“Jun Xiezi,” Cha Ming said, sensing the source of the disturbance. “I’m glad you could make it.”

“I couldn’t pass up the opportunity finally travel again,” Jun Xiezi said, walking over on a well-maintained path from the opposite direction. The silver-haired man bowed lightly, and Cha Ming reciprocated. Now that he was stronger, he could finally evaluate the man’s cultivation realm: the peak of core formation. It was much higher than he’d expected. He was likely one of the strongest residents of the Quicksilver Empire.

“When I saw the Redwood Forest was on the way, I couldn’t resist asking a local to show me around,” Cha Ming said. “By the way, I finished a few pieces before you came. Catch.”

Several talismans flew out from the Clear Sky World and stopped an arm’s length away from the older man.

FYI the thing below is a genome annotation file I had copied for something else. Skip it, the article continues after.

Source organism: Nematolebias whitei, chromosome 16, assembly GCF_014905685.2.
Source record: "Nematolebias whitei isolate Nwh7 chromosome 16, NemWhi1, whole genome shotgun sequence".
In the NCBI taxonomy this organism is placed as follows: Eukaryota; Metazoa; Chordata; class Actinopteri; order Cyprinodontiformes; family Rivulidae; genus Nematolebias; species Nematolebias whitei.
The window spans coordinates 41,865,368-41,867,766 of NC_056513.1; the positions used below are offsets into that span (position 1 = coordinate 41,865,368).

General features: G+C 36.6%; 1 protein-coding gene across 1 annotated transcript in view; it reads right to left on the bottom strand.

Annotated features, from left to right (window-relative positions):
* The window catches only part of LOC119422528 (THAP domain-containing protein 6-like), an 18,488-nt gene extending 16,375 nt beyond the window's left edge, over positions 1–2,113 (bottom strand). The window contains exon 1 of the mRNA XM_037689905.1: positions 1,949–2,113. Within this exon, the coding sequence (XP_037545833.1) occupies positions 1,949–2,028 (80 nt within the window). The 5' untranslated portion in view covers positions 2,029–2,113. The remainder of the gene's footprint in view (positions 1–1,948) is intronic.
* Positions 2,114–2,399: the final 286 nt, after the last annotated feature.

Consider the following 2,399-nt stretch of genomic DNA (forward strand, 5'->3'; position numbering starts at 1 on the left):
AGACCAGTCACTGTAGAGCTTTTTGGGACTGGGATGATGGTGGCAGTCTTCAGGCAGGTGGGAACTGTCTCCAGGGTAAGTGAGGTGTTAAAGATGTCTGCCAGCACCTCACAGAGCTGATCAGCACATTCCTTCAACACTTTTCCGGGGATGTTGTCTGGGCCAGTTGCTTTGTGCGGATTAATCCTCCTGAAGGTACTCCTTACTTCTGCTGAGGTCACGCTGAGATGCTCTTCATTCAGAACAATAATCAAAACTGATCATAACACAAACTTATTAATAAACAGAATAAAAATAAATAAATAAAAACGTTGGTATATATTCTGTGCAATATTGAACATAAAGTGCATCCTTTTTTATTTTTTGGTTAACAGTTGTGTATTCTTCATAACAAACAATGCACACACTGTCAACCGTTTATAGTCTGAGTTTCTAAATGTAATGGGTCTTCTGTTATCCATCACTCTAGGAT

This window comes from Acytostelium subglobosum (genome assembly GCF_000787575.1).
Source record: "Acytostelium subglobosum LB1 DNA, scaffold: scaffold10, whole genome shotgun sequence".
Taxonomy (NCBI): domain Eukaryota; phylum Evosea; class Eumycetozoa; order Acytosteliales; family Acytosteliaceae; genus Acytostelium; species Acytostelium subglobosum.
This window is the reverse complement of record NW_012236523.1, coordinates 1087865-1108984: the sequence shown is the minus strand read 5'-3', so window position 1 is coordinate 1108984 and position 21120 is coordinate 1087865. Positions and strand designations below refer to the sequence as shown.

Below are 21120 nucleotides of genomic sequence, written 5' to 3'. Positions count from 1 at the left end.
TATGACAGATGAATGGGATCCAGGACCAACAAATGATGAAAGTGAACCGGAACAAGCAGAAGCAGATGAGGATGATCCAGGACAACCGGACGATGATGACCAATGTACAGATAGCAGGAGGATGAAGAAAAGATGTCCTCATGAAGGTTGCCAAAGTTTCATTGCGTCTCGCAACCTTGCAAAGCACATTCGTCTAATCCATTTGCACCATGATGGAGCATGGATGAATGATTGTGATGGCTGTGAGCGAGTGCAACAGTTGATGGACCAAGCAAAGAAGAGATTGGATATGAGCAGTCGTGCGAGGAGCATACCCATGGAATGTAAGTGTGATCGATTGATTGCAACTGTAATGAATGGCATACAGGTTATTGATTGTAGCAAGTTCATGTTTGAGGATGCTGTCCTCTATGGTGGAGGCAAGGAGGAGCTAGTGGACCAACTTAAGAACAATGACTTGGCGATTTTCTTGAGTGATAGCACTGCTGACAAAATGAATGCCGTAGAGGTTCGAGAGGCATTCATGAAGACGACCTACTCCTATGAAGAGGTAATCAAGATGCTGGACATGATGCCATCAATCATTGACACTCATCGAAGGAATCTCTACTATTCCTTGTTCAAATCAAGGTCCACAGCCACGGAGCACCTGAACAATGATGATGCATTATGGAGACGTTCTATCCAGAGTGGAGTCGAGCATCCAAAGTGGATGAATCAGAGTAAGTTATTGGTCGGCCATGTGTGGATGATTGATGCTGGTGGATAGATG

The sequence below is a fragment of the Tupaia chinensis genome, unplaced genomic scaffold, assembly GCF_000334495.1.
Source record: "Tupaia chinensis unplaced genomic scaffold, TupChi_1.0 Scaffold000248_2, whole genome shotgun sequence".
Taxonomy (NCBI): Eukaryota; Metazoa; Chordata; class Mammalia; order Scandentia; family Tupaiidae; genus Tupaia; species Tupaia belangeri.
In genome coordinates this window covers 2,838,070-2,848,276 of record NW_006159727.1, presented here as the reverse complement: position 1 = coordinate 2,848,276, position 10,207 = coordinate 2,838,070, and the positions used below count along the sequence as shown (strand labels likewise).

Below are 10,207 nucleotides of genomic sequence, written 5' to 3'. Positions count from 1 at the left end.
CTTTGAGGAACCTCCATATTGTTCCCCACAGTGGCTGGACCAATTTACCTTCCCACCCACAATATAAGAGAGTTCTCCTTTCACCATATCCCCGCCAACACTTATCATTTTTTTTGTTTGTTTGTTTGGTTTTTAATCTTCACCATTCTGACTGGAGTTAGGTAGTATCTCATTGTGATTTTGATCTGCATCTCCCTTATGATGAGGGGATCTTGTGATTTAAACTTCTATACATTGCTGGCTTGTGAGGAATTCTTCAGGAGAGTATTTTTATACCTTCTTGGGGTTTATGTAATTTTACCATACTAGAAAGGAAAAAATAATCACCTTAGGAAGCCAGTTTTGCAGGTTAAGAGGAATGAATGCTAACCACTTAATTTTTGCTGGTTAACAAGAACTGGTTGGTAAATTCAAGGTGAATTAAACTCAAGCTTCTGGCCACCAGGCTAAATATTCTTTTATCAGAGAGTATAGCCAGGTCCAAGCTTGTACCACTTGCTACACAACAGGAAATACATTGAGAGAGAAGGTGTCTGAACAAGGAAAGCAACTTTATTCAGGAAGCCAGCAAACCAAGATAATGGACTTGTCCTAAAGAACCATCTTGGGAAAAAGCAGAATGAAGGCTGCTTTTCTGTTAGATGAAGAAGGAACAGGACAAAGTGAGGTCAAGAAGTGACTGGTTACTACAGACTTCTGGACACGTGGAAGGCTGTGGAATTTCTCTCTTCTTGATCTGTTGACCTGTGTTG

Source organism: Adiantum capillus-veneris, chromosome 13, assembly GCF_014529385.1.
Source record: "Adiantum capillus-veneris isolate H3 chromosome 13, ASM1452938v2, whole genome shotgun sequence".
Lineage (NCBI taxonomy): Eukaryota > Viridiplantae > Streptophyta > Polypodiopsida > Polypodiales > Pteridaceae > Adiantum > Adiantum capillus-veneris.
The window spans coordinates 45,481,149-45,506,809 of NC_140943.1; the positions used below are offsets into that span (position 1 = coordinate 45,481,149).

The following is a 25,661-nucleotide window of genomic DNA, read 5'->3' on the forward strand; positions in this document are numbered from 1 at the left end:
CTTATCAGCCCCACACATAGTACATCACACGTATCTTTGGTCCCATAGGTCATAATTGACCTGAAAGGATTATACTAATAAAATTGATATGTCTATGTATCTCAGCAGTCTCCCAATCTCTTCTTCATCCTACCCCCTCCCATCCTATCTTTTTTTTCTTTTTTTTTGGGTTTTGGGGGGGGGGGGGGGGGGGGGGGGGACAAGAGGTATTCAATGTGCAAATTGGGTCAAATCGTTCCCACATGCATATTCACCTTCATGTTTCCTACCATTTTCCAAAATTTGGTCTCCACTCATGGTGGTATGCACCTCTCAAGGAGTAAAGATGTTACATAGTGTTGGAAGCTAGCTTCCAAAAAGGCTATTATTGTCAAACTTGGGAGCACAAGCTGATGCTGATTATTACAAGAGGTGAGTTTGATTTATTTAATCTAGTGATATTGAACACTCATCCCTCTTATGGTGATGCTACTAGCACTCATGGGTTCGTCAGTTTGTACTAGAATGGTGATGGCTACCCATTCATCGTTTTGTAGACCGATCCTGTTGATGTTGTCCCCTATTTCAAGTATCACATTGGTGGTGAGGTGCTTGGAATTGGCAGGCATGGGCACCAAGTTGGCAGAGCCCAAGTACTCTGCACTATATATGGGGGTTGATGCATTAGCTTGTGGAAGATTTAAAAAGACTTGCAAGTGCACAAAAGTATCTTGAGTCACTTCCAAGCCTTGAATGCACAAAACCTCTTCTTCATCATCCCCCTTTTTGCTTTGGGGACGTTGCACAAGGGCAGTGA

“Good lad,” Jun Xiezi said, picking up three sheets of thin red paper. “That painting was one of the best investments I ever made.”

The painting he’d created for Cha Ming, Samsara, had proven extremely useful. Its soul-replenishing properties had been especially useful to the weaker Cha Ming.

“I should have given them to your earlier,” Cha Ming said. “Unfortunately, I had something on my mind back then. I call these three the ‘kindling,’ ‘dousing,’ and ‘energy’ talismans. They keep the same symmetry as my earlier poetic talismans. One day, I hope to complete one for the wood element.”

“Living and dying,” Jun Xiezi said. “That will be a challenge for someone so young.”

“To be fair, I’m over a hundred and thirty now,” Cha Ming muttered.

“Been to a place with compressed time, I see,” Jun Xiezi said with a bemused expression. “Good thing I wasn’t talking about your physical age but your mental one.”

Cha Ming scowled, but the man ignored him.

“Let’s get going. There are many good things to see here.”